Ethics of artificial intelligence
Today, artificial intelligence plays a role in billions of people’s lives. Sometimes unnoticed but often with profound consequences, it transforms our societies and challenges what it means to be human.
AI can provide millions of students with support to complete secondary education, fill an additional 3.3 million jobs, and, more urgently, help us tackle the spread and the aftermath of the COVID-19 pandemic. Along with multiple advantages, these technologies also generate downside risks and challenges, derived from malicious use of technology or deepening inequalities and divides.
What do we need?
- International and national policies and regulatory frameworks to ensure that these emerging technologies benefit humanity as a whole.
A human-centred AI. AI must be for the greater interest of the people, not the other way around.
How to build the rule of law in the digital world?
In this video, Gabriela Ramos, Assistant Director-General for Social and Human Sciences for UNESCO, explains how new technologies transform the world and our daily lives, in previously unimaginable ways. The global pandemic has further accelerated the application of AI technology: from tracking and tracing apps to digital platforms to ensure the continuity of teaching and learning for millions of students. To what extent can AI be trusted? Who must be held responsible if an algorithm discriminates or shows bias? How can we ensure that the economic benefits of AI are justly distributed, rather than amplifying the growing social inequality? UNESCO is at the forefront of the largest dialogue between governments, civil society, and the private sector to build a solid base for the rule of law in the digital world.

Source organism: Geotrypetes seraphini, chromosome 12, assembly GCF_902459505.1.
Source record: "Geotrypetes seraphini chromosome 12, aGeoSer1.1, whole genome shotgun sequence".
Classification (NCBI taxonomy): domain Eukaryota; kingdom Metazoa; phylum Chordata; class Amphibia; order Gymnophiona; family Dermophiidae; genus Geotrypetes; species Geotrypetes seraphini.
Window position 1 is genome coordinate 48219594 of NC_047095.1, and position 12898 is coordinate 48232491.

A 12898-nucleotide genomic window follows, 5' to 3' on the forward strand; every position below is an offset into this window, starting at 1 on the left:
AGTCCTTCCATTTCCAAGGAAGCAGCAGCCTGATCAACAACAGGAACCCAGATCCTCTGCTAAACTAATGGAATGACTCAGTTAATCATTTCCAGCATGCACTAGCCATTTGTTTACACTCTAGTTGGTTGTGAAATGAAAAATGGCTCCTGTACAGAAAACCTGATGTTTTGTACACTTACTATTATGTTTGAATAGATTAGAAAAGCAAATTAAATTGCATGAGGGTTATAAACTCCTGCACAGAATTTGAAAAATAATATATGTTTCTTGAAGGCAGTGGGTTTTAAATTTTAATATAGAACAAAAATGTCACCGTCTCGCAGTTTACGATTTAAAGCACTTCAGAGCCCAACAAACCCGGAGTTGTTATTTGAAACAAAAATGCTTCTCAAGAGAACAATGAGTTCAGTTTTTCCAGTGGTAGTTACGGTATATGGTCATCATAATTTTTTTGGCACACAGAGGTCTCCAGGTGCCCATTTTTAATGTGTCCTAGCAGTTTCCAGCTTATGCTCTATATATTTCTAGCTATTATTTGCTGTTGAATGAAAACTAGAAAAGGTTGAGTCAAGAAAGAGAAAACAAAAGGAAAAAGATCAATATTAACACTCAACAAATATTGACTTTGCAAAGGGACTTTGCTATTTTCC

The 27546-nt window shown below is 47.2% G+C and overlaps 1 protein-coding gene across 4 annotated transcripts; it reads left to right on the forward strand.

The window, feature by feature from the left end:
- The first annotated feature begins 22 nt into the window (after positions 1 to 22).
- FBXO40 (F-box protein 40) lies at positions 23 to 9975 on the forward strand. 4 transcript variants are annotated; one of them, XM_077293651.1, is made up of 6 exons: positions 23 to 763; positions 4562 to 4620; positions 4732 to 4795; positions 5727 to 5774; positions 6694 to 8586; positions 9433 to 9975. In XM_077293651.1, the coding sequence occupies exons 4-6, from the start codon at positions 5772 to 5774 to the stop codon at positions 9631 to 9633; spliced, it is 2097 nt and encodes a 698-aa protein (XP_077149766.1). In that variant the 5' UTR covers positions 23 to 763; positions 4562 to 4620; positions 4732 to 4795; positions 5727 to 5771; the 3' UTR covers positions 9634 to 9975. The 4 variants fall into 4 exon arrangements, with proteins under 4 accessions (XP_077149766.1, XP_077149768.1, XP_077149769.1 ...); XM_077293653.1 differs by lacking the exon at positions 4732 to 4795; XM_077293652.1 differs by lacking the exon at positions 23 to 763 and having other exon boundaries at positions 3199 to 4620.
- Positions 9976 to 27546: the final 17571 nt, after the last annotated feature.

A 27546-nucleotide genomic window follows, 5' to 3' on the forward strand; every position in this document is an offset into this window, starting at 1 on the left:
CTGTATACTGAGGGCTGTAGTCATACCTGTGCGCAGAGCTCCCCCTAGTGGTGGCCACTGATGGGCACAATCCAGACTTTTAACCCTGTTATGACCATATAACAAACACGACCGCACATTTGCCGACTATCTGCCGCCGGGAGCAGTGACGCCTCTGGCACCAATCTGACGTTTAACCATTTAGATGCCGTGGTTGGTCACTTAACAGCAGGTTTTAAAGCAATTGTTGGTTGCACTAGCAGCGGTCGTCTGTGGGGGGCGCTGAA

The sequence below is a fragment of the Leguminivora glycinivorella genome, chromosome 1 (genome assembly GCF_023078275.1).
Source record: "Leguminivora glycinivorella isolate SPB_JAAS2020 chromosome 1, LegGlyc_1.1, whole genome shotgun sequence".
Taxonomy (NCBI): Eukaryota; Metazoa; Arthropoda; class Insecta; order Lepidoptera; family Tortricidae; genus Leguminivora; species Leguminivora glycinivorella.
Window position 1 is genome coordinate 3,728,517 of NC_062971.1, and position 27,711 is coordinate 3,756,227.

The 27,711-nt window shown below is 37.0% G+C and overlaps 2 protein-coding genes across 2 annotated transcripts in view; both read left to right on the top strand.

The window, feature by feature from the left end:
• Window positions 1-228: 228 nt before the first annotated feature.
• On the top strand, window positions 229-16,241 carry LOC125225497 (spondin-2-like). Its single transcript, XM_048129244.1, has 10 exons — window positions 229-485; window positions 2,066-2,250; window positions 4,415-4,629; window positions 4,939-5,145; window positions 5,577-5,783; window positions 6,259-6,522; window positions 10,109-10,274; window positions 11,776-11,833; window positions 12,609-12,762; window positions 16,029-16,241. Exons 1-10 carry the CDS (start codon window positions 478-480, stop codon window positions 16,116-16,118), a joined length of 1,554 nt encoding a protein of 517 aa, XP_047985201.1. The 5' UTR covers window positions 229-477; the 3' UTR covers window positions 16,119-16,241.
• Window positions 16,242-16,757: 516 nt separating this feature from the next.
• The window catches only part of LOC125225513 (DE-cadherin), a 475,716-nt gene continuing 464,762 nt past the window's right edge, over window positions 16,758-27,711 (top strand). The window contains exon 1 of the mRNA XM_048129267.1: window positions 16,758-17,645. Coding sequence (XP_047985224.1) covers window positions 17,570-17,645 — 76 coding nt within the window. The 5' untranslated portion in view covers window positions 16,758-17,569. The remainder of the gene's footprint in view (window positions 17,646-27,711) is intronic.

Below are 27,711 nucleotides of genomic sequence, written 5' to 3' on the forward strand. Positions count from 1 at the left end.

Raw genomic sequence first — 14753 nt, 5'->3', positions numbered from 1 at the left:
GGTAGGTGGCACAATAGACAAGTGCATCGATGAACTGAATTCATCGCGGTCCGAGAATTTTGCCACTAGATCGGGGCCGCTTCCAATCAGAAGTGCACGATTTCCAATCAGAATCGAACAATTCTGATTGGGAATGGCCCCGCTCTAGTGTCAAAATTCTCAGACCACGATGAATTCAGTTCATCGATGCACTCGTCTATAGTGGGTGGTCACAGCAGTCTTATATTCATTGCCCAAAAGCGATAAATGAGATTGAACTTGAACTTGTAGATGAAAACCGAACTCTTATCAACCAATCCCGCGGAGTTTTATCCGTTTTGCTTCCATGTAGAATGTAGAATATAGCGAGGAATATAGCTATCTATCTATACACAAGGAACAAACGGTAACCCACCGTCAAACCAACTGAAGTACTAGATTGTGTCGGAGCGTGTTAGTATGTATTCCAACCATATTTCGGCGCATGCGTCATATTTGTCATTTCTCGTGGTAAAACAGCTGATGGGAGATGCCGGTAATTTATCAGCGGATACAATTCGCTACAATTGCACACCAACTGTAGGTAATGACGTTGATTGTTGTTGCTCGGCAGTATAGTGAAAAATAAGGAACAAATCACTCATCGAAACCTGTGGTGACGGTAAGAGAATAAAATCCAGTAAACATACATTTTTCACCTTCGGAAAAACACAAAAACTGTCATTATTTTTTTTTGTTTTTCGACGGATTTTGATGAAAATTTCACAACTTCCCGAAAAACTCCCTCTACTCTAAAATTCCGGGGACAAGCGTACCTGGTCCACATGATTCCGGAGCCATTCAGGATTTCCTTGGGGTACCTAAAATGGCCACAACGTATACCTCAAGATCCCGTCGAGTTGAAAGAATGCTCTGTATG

Things you need to know about AI
AI has proven its value in confronting the COVID-19 pandemic
It contributes to slowing down the economic impact of the crisis through digital platforms. It also helps researchers crunch huge amounts of data in the race to find a vaccine or treatment. AI has participated to contain the spread of the virus through test, track and trace technologies. Yet, as people are giving access to their data, the use of AI during this pandemic has reopened concerns regarding privacy, data protection and the use of data beyond the needs of virus-tracking.